When I met Arlene Shechet, she was in her studio in Manhattan’s Tribeca neighborhood, preparing for a talk at Anderson Ranch arts center in Aspen, Colorado. She was looking at installation shots of “All at Once,” her show at the Institute Contemporary Art, Boston, and she was wearing a summery sky-blue button-down. This was on Friday, July 3, a holiday when many Americans were relaxing. Shechet was hard at work.
She moved her cursor over a photo (her mouse sat on pad based on the Rosetta Stone), bringing my attention to the ICA Boston’s version of her 2014 show “Meissen Recast.” For that exhibition, following a residency at the Meissen factory, in Dresden, Shechet mixed and matched porcelain figurines, at times literally breaking their traditional forms to create new abstractions. Asian figures are brought into contact with European ones; teacups are balanced on slanted plates. Set inside a glassed-in cabinet, a new network of figurines is created. “What do you think of this one?” she asked me. Too bleached out, I told her. “I agree, let’s use the ones from my iPhone,” she said. Her assistant scribbled a few notes.
Shechet is thorough, so deciding which pictures to use for her presentation—there were over 60 slides by the time I arrived—was going to take a while. As any artist will tell you, attention to the process, whether it’s creating a PowerPoint for a talk or building a large-scale installation, is important, but that’s especially the case for Shechet, whose ceramics and paper works often involve a very careful sequence of actions to reach a final result. Yet she is far from a perfectionist. She sometimes puts her gelatinous-looking, amorphous clay forms in the kiln with air bubbles or uneven glaze, allowing for little accidents that are out of her control.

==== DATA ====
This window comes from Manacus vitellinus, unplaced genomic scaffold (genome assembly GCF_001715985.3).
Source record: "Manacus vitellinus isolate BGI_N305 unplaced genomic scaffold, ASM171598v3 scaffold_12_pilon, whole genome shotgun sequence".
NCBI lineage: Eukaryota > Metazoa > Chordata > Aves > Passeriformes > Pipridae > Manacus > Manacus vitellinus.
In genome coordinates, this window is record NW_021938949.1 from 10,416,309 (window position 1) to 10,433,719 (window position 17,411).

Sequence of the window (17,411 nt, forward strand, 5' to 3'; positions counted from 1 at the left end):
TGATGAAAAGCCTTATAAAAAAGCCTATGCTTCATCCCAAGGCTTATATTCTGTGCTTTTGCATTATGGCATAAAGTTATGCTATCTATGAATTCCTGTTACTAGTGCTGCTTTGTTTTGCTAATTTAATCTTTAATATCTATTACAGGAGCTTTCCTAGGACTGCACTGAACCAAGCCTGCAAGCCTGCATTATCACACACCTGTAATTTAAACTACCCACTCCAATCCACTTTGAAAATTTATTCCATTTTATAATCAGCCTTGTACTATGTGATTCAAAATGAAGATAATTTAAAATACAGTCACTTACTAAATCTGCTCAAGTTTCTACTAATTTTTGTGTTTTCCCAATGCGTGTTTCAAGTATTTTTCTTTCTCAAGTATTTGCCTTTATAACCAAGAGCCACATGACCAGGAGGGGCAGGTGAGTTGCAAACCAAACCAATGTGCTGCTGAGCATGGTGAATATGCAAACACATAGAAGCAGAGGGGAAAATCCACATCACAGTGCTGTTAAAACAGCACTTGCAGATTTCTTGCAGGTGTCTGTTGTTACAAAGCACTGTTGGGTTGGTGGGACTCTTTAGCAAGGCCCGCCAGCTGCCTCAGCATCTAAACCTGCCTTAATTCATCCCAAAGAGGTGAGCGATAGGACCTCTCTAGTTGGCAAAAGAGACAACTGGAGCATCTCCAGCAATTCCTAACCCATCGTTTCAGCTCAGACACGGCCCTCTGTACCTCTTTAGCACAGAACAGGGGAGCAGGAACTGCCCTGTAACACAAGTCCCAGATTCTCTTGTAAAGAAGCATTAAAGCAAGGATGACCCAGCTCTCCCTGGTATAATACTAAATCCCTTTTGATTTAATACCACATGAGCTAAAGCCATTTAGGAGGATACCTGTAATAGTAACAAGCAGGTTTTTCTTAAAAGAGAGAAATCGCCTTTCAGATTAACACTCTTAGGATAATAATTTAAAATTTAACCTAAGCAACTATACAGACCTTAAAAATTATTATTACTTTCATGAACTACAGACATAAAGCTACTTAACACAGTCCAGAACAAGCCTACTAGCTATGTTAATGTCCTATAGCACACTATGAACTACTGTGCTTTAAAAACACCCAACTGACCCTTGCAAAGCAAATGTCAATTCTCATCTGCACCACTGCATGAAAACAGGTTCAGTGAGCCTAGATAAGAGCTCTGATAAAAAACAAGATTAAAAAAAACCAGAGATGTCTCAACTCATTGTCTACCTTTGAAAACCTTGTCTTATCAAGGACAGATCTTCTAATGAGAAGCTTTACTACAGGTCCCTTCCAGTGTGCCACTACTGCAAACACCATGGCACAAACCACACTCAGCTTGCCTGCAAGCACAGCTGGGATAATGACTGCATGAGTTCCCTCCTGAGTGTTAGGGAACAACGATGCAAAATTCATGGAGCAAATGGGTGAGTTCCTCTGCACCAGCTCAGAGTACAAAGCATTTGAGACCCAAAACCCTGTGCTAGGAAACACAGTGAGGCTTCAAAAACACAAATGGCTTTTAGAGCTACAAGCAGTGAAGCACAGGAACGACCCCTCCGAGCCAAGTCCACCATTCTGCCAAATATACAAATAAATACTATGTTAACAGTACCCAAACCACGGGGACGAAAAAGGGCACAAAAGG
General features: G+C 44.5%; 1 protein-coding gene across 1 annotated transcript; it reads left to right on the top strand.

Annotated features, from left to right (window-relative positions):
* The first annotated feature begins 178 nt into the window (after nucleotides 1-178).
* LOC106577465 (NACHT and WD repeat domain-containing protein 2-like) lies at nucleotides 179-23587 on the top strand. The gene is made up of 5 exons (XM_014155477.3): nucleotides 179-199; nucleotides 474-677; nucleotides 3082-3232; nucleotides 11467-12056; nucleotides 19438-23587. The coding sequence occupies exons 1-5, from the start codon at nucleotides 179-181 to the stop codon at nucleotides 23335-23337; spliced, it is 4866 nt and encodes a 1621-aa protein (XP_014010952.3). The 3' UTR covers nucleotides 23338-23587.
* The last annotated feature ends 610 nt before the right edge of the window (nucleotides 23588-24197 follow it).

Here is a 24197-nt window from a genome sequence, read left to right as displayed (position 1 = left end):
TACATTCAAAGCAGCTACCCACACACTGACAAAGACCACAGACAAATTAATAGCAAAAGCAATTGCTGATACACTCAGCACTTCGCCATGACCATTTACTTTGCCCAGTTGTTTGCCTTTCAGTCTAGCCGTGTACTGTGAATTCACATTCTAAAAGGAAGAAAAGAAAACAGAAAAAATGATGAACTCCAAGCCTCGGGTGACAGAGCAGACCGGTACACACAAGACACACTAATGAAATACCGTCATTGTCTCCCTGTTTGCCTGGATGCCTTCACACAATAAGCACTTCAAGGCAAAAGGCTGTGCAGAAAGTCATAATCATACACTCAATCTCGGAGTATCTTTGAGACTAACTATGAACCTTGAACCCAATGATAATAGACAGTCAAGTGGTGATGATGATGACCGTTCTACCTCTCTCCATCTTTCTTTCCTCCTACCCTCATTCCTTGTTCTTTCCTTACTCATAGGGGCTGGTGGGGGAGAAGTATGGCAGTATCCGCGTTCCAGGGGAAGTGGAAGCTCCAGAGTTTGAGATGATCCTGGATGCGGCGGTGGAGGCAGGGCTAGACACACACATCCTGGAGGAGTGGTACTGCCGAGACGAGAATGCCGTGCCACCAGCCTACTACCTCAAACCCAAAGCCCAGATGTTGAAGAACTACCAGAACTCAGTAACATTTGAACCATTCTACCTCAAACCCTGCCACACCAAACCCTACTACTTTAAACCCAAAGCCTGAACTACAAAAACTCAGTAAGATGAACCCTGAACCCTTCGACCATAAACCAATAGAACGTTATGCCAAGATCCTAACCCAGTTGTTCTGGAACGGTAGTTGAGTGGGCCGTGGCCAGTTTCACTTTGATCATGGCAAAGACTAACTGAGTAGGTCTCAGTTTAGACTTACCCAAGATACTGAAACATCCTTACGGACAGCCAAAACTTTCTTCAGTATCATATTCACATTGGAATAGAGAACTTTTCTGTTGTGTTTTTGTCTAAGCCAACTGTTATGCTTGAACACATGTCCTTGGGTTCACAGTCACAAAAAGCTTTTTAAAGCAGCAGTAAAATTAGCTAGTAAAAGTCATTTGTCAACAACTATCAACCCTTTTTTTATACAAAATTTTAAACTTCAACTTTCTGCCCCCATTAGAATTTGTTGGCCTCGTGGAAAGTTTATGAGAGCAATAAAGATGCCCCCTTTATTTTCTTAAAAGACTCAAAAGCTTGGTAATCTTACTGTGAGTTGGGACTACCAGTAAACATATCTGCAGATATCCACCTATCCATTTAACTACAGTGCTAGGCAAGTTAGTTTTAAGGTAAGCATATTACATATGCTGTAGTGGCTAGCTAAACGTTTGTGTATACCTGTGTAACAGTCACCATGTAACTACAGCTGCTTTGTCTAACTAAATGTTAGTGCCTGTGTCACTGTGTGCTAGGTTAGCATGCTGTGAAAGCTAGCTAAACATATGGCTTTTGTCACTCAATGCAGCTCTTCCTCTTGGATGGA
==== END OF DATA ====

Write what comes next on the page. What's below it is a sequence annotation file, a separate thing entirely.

“My way of working has to do with setting up parameters, creating situations, and then, within in those situations, I’m working to discover something rather than creating something I already know,” Shechet told me over lunch at a sunny café nearby. “So, if that is chance, then that is chance, but I think it’s more discovering, searching, and finding.” This, she said, was not quite the same thing as John Cage’s brand of chance, in which anything could happen after a certain set of instructions for experimental music were given.